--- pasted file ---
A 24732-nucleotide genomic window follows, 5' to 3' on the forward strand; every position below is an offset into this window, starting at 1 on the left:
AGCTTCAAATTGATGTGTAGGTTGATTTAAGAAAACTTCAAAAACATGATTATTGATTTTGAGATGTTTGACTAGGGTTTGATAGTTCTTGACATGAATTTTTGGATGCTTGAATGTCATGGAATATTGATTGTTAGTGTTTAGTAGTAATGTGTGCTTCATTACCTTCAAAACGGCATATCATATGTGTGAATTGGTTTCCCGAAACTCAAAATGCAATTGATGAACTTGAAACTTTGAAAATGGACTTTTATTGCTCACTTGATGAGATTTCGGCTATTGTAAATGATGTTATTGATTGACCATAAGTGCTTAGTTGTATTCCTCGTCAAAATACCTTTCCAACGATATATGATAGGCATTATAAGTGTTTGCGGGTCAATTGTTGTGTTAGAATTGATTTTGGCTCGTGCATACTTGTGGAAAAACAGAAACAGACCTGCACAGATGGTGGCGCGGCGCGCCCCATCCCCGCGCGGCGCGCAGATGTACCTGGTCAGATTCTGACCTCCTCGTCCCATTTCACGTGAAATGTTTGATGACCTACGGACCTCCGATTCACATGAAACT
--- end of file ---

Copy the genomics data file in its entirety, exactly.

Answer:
A 24732-nucleotide genomic window follows, 5' to 3' on the forward strand; every position below is an offset into this window, starting at 1 on the left:
AGCTTCAAATTGATGTGTAGGTTGATTTAAGAAAACTTCAAAAACATGATTATTGATTTTGAGATGTTTGACTAGGGTTTGATAGTTCTTGACATGAATTTTTGGATGCTTGAATGTCATGGAATATTGATTGTTAGTGTTTAGTAGTAATGTGTGCTTCATTACCTTCAAAACGGCATATCATATGTGTGAATTGGTTTCCCGAAACTCAAAATGCAATTGATGAACTTGAAACTTTGAAAATGGACTTTTATTGCTCACTTGATGAGATTTCGGCTATTGTAAATGATGTTATTGATTGACCATAAGTGCTTAGTTGTATTCCTCGTCAAAATACCTTTCCAACGATATATGATAGGCATTATAAGTGTTTGCGGGTCAATTGTTGTGTTAGAATTGATTTTGGCTCGTGCATACTTGTGGAAAAACAGAAACAGACCTGCACAGATGGTGGCGCGGCGCGCCCCATCCCCGCGCGGCGCGCAGATGTACCTGGTCAGATTCTGACCTCCTCGTCCCATTTCACGTGAAATGTTTGATGACCTACGGACCTCCGATTCACATGAAACT